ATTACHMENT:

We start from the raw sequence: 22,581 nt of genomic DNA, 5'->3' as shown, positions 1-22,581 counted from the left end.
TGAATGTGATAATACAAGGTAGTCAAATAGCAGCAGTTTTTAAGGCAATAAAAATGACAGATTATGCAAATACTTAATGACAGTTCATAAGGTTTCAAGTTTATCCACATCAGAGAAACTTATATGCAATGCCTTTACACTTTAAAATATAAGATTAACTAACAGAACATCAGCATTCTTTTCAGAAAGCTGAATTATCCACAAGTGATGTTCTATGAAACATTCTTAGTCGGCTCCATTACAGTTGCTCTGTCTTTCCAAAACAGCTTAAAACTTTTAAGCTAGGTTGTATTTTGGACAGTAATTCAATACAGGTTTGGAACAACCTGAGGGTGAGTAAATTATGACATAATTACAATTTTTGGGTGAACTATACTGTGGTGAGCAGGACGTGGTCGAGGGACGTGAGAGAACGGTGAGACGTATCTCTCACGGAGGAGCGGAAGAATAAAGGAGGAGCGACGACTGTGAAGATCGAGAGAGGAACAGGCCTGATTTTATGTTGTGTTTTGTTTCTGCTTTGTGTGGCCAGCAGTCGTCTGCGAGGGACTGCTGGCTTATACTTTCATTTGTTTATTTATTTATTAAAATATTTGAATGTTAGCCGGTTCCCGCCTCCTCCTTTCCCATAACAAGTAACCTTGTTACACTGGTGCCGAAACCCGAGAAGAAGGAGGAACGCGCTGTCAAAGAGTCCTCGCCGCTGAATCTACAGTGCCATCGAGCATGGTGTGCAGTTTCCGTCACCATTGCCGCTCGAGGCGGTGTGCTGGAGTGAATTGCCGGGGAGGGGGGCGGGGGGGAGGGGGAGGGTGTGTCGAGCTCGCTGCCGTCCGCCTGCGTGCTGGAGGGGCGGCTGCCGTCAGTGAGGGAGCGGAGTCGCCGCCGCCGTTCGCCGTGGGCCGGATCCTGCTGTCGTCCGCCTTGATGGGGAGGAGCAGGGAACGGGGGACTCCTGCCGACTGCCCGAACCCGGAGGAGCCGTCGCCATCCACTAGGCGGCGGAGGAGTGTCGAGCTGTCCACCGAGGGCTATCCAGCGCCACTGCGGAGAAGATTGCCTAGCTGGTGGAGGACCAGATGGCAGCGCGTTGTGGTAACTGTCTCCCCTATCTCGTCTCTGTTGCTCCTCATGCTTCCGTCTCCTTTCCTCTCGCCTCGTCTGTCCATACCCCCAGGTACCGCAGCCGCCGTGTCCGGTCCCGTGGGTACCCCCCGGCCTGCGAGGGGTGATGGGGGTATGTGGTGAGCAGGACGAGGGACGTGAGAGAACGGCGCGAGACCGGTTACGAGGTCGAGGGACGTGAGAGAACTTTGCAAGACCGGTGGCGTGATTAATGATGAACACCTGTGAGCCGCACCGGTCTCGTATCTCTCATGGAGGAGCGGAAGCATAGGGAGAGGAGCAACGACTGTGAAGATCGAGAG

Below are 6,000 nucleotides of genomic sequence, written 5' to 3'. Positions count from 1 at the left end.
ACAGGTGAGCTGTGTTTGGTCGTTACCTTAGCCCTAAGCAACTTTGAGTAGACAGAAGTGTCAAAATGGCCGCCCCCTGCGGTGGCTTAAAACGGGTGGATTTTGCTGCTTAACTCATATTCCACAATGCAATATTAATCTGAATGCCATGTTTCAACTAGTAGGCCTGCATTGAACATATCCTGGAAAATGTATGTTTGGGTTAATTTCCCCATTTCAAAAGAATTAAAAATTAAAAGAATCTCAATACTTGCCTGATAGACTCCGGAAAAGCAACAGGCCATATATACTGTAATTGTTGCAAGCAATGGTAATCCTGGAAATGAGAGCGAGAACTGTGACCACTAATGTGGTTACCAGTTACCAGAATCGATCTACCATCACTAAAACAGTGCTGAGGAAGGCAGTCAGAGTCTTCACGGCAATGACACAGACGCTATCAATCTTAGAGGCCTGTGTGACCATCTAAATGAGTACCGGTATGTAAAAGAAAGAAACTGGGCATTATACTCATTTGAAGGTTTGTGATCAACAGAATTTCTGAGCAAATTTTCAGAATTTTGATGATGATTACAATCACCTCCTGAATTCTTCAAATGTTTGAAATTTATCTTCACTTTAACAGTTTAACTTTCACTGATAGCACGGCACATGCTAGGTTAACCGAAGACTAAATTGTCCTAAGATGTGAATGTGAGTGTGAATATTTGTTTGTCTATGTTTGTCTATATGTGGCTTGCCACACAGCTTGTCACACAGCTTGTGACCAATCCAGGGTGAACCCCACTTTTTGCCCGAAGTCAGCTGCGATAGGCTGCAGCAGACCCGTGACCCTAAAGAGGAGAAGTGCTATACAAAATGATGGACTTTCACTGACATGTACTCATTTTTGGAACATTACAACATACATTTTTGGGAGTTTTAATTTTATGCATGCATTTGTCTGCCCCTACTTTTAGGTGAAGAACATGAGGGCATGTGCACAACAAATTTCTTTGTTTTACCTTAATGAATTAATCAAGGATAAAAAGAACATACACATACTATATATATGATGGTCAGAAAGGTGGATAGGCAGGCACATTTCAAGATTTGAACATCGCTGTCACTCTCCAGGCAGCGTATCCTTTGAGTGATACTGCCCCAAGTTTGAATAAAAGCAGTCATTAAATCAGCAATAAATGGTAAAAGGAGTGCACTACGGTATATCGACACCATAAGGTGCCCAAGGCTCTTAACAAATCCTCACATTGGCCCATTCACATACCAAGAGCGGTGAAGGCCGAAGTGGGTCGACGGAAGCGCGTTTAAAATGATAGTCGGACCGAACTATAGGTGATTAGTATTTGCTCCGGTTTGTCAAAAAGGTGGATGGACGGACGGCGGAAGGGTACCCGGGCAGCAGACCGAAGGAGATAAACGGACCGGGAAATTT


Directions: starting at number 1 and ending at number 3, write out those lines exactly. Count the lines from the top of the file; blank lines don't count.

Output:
We start from the raw sequence: 22,581 nt of genomic DNA, 5'->3' as shown, positions 1-22,581 counted from the left end.
TGAATGTGATAATACAAGGTAGTCAAATAGCAGCAGTTTTTAAGGCAATAAAAATGACAGATTATGCAAATACTTAATGACAGTTCATAAGGTTTCAAGTTTATCCACATCAGAGAAACTTATATGCAATGCCTTTACACTTTAAAATATAAGATTAACTAACAGAACATCAGCATTCTTTTCAGAAAGCTGAATTATCCACAAGTGATGTTCTATGAAACATTCTTAGTCGGCTCCATTACAGTTGCTCTGTCTTTCCAAAACAGCTTAAAACTTTTAAGCTAGGTTGTATTTTGGACAGTAATTCAATACAGGTTTGGAACAACCTGAGGGTGAGTAAATTATGACATAATTACAATTTTTGGGTGAACTATACTGTGGTGAGCAGGACGTGGTCGAGGGACGTGAGAGAACGGTGAGACGTATCTCTCACGGAGGAGCGGAAGAATAAAGGAGGAGCGACGACTGTGAAGATCGAGAGAGGAACAGGCCTGATTTTATGTTGTGTTTTGTTTCTGCTTTGTGTGGCCAGCAGTCGTCTGCGAGGGACTGCTGGCTTATACTTTCATTTGTTTATTTATTTATTAAAATATTTGAATGTTAGCCGGTTCCCGCCTCCTCCTTTCCCATAACAAGTAACCTTGTTACACTGGTGCCGAAACCCGAGAAGAAGGAGGAACGCGCTGTCAAAGAGTCCTCGCCGCTGAATCTACAGTGCCATCGAGCATGGTGTGCAGTTTCCGTCACCATTGCCGCTCGAGGCGGTGTGCTGGAGTGAATTGCCGGGGAGGGGGGCGGGGGGGAGGGGGAGGGTGTGTCGAGCTCGCTGCCGTCCGCCTGCGTGCTGGAGGGGCGGCTGCCGTCAGTGAGGGAGCGGAGTCGCCGCCGCCGTTCGCCGTGGGCCGGATCCTGCTGTCGTCCGCCTTGATGGGGAGGAGCAGGGAACGGGGGACTCCTGCCGACTGCCCGAACCCGGAGGAGCCGTCGCCATCCACTAGGCGGCGGAGGAGTGTCGAGCTGTCCACCGAGGGCTATCCAGCGCCACTGCGGAGAAGATTGCCTAGCTGGTGGAGGACCAGATGGCAGCGCGTTGTGGTAACTGTCTCCCCTATCTCGTCTCTGTTGCTCCTCATGCTTCCGTCTCCTTTCCTCTCGCCTCGTCTGTCCATACCCCCAGGTACCGCAGCCGCCGTGTCCGGTCCCGTGGGTACCCCCCGGCCTGCGAGGGGTGATGGGGGTATGTGGTGAGCAGGACGAGGGACGTGAGAGAACGGCGCGAGACCGGTTACGAGGTCGAGGGACGTGAGAGAACTTTGCAAGACCGGTGGCGTGATTAATGATGAACACCTGTGAGCCGCACCGGTCTCGTATCTCTCATGGAGGAGCGGAAGCATAGGGAGAGGAGCAACGACTGTGAAGATCGAGAG

Below are 6,000 nucleotides of genomic sequence, written 5' to 3'. Positions count from 1 at the left end.